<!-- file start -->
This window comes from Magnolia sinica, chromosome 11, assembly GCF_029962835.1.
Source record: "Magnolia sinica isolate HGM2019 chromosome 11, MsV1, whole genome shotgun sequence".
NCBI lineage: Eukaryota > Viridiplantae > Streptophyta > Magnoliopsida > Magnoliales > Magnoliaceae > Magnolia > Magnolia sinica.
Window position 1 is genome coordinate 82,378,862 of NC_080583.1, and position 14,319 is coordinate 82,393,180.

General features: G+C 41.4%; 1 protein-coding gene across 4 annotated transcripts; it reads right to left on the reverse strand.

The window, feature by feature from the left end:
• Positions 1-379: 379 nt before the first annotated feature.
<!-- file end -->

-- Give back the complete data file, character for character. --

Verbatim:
This window comes from Magnolia sinica, chromosome 11, assembly GCF_029962835.1.
Source record: "Magnolia sinica isolate HGM2019 chromosome 11, MsV1, whole genome shotgun sequence".
NCBI lineage: Eukaryota > Viridiplantae > Streptophyta > Magnoliopsida > Magnoliales > Magnoliaceae > Magnolia > Magnolia sinica.
Window position 1 is genome coordinate 82,378,862 of NC_080583.1, and position 14,319 is coordinate 82,393,180.

General features: G+C 41.4%; 1 protein-coding gene across 4 annotated transcripts; it reads right to left on the reverse strand.

The window, feature by feature from the left end:
• Positions 1-379: 379 nt before the first annotated feature.